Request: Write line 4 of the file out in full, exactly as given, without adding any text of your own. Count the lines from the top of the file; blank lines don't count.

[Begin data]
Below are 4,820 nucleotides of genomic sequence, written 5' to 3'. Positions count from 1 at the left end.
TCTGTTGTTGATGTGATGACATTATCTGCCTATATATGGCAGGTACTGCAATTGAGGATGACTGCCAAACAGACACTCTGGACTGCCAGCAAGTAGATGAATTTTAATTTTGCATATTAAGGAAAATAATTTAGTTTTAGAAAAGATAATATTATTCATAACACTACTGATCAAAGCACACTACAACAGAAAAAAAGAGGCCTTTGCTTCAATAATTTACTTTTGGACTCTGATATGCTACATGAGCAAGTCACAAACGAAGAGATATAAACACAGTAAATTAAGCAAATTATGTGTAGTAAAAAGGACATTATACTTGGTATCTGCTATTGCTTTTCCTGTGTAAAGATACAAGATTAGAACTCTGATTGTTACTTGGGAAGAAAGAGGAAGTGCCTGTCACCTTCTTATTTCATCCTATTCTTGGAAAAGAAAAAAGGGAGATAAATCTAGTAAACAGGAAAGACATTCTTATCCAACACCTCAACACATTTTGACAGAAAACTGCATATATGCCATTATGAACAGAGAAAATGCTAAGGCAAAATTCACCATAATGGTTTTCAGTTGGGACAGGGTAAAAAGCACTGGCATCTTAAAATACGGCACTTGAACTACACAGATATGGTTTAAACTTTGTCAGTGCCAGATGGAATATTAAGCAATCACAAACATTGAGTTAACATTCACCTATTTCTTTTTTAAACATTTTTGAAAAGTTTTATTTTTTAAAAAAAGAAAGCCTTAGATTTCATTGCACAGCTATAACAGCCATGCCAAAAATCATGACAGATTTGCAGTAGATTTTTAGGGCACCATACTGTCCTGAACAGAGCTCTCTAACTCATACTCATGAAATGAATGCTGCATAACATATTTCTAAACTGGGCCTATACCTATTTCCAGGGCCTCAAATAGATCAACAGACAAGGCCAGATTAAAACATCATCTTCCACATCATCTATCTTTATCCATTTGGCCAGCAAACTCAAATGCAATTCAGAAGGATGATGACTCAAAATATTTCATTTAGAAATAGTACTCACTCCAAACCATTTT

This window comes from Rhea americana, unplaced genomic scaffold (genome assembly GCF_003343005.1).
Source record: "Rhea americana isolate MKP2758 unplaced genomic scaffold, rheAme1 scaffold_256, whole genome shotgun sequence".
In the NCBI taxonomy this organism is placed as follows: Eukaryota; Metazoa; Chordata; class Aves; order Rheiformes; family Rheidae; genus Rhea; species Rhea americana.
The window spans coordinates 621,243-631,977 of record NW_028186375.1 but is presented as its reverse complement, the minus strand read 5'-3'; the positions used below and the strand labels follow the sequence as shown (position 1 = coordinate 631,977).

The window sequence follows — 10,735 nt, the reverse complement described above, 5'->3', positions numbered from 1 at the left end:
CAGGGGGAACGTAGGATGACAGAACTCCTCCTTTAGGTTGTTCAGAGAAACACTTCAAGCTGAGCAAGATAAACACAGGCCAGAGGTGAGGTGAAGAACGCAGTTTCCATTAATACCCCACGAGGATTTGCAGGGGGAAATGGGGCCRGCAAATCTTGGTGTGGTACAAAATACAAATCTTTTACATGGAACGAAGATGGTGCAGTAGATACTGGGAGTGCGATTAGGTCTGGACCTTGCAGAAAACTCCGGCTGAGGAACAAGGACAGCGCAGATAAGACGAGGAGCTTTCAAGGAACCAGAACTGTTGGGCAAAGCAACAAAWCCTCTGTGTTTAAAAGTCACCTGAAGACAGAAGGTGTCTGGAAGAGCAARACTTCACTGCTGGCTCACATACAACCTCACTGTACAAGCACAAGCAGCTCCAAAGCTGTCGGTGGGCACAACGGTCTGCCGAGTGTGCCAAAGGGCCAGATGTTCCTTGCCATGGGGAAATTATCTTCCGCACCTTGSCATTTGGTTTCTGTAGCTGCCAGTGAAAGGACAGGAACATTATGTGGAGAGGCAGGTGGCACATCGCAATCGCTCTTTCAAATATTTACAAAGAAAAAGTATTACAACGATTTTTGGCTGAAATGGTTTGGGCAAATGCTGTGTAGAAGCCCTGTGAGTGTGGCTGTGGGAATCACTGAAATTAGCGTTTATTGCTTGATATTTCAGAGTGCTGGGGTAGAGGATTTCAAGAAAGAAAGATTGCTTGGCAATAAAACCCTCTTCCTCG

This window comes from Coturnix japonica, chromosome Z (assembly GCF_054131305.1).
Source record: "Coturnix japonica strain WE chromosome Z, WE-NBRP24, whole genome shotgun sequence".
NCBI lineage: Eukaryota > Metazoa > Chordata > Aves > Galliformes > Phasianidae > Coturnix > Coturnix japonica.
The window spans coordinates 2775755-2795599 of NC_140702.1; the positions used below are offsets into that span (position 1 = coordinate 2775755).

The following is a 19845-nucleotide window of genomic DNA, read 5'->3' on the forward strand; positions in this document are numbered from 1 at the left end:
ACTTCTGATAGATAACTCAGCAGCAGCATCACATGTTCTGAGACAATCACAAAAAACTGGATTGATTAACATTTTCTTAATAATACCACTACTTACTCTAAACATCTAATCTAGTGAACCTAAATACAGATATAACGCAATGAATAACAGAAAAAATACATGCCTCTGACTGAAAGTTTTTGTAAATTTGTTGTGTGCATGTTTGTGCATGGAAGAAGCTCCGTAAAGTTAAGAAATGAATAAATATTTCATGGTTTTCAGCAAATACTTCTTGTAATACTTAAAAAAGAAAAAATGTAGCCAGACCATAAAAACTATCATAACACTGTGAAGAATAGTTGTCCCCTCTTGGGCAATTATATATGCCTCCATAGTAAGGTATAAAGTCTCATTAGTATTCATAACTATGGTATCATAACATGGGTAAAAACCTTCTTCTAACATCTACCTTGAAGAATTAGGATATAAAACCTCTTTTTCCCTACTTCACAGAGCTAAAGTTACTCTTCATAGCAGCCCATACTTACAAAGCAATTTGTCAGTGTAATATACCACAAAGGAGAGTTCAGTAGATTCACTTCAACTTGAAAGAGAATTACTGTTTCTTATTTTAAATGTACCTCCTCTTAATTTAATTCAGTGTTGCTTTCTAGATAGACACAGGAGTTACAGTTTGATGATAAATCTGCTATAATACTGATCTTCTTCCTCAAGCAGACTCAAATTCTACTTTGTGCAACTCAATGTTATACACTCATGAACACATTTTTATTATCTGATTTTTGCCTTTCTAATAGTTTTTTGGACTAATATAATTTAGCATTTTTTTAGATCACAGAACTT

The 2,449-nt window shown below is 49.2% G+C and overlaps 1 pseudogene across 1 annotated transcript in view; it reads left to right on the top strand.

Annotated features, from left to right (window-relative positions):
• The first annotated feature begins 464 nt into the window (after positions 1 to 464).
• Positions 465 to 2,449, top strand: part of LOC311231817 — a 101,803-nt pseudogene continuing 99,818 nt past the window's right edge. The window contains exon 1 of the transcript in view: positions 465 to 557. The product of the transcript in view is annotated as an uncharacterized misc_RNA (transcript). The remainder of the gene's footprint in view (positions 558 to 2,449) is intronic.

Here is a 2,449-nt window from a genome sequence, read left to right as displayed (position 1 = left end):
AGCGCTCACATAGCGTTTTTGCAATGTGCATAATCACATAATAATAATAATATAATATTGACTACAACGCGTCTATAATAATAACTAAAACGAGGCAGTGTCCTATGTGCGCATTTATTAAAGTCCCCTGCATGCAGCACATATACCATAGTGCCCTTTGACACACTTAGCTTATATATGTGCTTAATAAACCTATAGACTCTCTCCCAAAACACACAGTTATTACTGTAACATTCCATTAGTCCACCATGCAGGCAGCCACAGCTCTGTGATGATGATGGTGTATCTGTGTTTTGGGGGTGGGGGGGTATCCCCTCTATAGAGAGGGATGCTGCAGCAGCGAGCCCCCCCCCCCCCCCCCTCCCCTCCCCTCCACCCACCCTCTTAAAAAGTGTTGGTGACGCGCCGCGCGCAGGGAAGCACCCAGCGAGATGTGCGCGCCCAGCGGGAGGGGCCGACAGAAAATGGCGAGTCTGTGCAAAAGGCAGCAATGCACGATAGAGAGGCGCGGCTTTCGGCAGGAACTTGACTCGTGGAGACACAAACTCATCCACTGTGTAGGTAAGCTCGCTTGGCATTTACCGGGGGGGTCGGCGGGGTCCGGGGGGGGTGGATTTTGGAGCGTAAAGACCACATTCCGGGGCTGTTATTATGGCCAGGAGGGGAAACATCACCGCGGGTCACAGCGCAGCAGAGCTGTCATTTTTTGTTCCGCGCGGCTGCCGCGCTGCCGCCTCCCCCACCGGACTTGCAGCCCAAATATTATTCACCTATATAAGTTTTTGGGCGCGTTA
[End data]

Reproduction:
Source record: "Rhea americana isolate MKP2758 unplaced genomic scaffold, rheAme1 scaffold_256, whole genome shotgun sequence".